US banks hit by discounted corporate bond sales


Wall Street banks are taking heavy losses on corporate bond deals signed before the latest financial market downturn as investors demand bigger discounts and higher yields to lend to companies.

When banks accept bond sales on behalf of companies, they usually set a maximum interest rate that investors can expect to receive in exchange for buying the debt, taking into account a certain flexibility in the event of market developments.

But markets fell far more than expected in 2022 as high inflation, war in Europe and tight supply chains were resolved by central banks raising borrowing costs and pulling back large debt programs. purchase of debt. A high-yield bond index managed by Ice Data Services has fallen nearly 13% so far in 2022.

In turn, investment banks have slashed corporate bond prices in an effort to attract buyers – by gouging their underwriting fees. “Almost every transaction that has been underwritten will have to come with a discount and underwriters will have to pay for it,” said a banker at a major US bank.

Packaging group Intertape Polymer, which has a poor credit rating, borrowed $400 million from investors last week at an interest rate of 10%. The figure marked the upper end of a previously agreed cap the company was willing to pay buyers of its bonds, when a group of banks led by Deutsche Bank agreed to underwrite the deal in March, according to people familiar with the funding. .

Yet even a 10% rate was not attractive enough to attract lenders after the recent selloff in bond markets, which led Deutsche to lower the price of the bond to 82 cents on the dollar. By lowering the price, the overall yield offered – which moves in the opposite direction – rose to over 14%.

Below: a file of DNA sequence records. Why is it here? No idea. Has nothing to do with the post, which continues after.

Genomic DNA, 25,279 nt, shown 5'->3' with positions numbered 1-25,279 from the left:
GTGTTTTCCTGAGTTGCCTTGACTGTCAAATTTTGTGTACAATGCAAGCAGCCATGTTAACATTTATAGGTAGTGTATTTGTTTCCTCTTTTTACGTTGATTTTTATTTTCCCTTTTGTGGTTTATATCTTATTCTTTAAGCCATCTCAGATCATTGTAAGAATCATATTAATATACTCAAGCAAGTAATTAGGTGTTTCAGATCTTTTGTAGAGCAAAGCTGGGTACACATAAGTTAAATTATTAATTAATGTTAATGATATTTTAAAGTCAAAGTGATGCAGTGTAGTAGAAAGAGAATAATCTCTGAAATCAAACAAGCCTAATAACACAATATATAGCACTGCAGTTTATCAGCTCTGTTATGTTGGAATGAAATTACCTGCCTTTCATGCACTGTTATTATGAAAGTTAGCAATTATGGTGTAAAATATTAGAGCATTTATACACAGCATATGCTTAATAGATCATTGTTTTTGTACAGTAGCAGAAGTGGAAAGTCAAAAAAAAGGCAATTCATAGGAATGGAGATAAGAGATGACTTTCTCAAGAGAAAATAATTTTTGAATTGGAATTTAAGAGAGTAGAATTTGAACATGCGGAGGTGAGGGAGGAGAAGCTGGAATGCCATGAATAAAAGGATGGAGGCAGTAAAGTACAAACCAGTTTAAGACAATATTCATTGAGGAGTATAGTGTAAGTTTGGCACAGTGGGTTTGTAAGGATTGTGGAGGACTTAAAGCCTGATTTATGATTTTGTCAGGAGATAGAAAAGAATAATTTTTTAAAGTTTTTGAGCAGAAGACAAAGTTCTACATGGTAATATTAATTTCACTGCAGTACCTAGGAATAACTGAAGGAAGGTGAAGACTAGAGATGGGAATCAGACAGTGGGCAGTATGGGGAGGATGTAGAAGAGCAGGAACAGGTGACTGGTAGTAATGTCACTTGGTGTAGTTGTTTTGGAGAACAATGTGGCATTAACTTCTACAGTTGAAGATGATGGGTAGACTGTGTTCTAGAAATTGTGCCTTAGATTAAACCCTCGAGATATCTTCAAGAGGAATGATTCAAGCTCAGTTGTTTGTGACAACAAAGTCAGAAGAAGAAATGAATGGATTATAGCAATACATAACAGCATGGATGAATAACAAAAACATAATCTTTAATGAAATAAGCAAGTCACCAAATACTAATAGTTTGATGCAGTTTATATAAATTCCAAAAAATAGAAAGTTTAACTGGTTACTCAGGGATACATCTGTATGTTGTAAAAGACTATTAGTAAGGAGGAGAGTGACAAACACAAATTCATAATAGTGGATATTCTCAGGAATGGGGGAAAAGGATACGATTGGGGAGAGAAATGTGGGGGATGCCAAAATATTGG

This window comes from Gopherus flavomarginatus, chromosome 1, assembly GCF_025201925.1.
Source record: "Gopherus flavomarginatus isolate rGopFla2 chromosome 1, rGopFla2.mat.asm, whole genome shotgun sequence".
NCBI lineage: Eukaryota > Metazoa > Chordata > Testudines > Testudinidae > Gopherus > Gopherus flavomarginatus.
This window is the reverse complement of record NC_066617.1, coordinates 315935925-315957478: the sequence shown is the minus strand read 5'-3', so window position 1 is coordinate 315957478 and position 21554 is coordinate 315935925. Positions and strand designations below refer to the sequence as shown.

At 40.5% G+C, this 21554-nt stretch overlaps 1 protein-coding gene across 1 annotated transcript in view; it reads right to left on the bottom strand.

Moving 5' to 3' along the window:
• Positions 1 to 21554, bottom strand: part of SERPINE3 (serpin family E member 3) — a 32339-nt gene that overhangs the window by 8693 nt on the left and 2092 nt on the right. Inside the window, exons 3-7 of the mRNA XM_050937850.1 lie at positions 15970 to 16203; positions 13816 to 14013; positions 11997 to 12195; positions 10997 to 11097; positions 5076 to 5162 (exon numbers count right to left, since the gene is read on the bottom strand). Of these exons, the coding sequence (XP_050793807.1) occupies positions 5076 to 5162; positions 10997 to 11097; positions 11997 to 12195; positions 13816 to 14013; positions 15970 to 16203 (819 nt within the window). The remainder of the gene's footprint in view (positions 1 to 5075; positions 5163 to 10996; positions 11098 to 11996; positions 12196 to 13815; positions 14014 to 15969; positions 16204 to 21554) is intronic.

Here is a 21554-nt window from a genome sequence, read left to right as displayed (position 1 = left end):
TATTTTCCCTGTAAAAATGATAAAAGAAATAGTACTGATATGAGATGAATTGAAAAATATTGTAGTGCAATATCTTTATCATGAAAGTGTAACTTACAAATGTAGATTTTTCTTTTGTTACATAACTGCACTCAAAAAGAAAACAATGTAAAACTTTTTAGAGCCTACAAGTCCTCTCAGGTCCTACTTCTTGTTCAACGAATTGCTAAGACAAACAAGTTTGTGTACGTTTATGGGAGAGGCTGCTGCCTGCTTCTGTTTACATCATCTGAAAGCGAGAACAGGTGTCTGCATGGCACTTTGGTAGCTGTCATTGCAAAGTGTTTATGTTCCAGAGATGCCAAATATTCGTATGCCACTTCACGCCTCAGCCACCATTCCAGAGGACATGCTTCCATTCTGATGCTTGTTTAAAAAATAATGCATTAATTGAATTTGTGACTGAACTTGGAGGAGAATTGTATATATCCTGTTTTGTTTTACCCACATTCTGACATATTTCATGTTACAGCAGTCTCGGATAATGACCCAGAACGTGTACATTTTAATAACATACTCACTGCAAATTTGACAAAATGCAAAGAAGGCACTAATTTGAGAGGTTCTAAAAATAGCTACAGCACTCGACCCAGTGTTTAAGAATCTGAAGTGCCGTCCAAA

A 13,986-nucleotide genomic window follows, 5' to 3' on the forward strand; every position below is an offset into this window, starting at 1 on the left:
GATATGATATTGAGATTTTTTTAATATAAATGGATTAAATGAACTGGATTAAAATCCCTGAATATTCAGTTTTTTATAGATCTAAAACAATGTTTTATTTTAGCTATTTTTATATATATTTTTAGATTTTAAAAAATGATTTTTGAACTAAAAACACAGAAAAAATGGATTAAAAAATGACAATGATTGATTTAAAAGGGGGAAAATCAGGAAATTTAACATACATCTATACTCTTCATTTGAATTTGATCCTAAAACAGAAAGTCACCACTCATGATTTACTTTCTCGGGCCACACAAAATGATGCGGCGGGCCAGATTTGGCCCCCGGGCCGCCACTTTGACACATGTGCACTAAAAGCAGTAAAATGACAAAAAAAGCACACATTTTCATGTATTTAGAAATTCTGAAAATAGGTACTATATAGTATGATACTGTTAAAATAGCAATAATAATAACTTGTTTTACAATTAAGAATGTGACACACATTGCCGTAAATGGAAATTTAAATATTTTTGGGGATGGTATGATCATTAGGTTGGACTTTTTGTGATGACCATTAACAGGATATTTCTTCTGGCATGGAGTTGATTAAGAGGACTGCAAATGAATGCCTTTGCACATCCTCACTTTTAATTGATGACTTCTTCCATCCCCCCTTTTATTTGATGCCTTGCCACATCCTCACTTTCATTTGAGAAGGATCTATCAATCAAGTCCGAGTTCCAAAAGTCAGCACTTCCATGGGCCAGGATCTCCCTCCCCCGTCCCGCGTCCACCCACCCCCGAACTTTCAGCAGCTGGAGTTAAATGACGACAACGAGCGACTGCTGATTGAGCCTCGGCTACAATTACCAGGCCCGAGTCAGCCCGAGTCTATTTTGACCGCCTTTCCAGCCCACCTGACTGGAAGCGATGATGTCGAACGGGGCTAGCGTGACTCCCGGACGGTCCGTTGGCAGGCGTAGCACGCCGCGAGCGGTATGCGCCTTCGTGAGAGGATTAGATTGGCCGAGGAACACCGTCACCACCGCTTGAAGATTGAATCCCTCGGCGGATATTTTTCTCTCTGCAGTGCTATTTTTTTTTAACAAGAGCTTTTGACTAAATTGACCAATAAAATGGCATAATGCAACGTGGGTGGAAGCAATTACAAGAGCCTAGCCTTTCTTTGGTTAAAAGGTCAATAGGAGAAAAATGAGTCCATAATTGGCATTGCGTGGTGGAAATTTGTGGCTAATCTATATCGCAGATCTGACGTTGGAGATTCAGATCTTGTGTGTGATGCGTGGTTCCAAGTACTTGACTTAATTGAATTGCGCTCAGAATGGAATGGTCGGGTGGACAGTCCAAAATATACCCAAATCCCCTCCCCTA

Bankers must pay the difference when they choose to reduce the price of a bond issue to which they have already committed. Several bankers said that for deals signed during the Intertape era, there would be about 2 cents of discount allowed to allow “flexible” underwriters to sell the deal, followed by an additional 3 cents in fees.

Ultimately, once a deal falls below about 95 cents on the dollar, the losses pile up for the banks.

Estimates of losses on the Intertape deal are around $50 million for Deutsche Bank, Bank of Montreal, Credit Suisse, Golub Capital and Jefferies, according to people familiar with the deal. Deutsche Bank declined to comment.

Such deep discounts in the corporate bond market are rare. According to financial data provider LCD, only five other deals since the 2008 financial crisis have closed at or below Intertape’s 82-cent price level.

A second deal last week for U.S. chip materials maker Entegris, underwritten in late 2021 by a banking group led by Morgan Stanley, was also struck at a discount, just under 91 cents on the dollar.

The $895 million bond was issued at the highest possible agreed coupon or interest rate of 5.95%, according to people familiar with the deal. The price rebate pushed the bond’s overall yield to 7.5%. Losses for the banks – including Barclays, Bank of America, PNC, Truist and Wells Fargo as well as Morgan Stanley – amounted to around $35 million, the people say.

Underwriters declined to comment.

Bankers said they had already changed their approach to underwriting new deals, creating a bigger cushion so they could sell bonds at a discount in the future while still collecting their fees. But it will take a few more months for old trades to find their way into the market, they said. Losses should be painful, but manageable.

Bankers also said companies exposed to a downturn in the economic cycle have been hit particularly hard in the bond market, with the Intertape deal seen as an example.

In the coming weeks, one of the deals bond investors and bankers are watching closely is the takeover of cloud computing group Citrix. Elliott and Vista Equity Partners agreed in January to take the company private for $16.5 billion, in order to merge it with Vista-owned Tibco. With debt sales led by Bank of America, the acquisition is expected to require billions of dollars in funding from the debt markets.

Bankers are already hinting that some creativity may be needed to push through the deal, once regulatory approvals are finalized. “It’s going to be a challenge in this environment,” said a banker familiar with the matter.

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